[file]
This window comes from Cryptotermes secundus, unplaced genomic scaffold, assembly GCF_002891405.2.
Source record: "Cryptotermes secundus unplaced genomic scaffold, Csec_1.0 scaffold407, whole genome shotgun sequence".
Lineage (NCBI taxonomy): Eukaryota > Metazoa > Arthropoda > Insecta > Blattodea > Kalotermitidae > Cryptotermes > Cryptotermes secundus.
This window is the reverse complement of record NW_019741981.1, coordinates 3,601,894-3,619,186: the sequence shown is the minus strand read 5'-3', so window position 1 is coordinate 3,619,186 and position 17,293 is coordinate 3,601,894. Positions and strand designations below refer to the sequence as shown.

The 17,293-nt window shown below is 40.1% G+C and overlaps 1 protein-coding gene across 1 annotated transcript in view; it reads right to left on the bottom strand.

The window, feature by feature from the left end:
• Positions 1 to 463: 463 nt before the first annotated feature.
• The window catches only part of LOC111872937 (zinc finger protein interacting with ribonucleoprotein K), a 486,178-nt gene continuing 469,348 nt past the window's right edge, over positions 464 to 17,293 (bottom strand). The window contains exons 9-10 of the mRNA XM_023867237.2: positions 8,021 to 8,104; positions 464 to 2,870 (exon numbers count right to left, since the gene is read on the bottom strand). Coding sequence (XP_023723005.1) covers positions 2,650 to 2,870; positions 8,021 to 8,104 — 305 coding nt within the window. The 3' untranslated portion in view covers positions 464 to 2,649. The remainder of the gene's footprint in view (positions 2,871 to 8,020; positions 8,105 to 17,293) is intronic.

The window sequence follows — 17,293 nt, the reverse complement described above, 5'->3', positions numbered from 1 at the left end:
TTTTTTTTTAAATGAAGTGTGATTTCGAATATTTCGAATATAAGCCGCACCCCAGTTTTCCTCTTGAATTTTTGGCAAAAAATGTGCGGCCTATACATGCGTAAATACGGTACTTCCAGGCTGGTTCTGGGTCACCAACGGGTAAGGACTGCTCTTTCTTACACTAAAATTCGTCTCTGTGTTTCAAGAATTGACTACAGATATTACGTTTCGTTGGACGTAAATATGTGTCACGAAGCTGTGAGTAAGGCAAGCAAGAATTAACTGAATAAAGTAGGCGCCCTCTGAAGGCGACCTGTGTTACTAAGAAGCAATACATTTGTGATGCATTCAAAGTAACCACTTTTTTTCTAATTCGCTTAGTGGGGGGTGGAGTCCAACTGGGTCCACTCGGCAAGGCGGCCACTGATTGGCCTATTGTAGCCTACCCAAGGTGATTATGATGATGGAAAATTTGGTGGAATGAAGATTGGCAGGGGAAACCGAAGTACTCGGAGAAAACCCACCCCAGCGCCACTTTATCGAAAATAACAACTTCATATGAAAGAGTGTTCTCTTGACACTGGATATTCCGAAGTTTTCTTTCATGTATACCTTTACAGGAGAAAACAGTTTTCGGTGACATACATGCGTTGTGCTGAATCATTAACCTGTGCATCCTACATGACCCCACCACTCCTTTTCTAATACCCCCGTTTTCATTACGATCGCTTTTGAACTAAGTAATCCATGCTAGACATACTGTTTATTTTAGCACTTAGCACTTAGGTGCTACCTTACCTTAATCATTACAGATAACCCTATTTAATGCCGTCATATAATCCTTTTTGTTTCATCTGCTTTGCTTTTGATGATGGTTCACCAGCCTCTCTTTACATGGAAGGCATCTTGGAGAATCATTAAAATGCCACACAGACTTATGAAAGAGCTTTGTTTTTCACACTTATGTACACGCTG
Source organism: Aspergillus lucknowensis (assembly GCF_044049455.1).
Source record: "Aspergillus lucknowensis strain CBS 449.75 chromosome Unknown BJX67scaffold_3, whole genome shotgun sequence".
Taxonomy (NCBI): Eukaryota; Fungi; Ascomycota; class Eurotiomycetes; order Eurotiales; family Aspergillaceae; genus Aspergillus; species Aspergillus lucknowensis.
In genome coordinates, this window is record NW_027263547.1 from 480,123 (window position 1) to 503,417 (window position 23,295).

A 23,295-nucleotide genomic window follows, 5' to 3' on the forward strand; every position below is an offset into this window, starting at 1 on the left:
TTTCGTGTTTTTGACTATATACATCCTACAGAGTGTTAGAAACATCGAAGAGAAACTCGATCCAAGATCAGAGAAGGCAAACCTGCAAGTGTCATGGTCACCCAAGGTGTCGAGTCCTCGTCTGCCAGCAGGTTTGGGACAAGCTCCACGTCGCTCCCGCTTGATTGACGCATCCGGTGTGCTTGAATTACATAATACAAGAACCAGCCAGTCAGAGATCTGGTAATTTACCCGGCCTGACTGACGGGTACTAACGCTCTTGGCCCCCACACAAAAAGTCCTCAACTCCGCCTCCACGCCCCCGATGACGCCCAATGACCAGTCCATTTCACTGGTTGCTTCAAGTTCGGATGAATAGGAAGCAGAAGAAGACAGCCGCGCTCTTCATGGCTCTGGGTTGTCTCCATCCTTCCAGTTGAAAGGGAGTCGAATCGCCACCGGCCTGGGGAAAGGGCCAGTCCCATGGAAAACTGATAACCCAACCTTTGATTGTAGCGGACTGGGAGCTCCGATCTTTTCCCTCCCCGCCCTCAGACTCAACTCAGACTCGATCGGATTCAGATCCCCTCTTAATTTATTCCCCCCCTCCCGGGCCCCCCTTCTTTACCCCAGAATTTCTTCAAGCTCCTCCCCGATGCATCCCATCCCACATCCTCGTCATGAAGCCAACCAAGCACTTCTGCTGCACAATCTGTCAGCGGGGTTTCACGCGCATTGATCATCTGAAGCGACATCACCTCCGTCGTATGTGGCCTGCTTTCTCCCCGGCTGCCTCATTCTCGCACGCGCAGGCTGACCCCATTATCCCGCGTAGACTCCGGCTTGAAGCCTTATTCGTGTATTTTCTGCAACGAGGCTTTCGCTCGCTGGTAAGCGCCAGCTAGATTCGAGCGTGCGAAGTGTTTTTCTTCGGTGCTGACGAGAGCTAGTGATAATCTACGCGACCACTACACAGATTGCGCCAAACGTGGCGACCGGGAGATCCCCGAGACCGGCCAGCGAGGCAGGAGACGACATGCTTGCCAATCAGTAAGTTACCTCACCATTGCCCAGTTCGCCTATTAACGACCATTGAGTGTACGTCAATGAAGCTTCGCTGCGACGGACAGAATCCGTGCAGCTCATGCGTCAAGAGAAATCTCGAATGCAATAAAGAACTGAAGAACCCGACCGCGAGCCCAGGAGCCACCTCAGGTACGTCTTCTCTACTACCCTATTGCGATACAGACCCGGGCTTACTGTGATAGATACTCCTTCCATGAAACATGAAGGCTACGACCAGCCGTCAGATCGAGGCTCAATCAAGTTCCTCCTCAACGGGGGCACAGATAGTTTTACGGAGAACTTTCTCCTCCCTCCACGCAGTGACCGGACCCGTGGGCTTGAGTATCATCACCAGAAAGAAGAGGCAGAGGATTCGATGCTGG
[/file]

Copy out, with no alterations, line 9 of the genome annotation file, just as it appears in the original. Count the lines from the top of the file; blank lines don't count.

The window sequence follows — 17,293 nt, the reverse complement described above, 5'->3', positions numbered from 1 at the left end: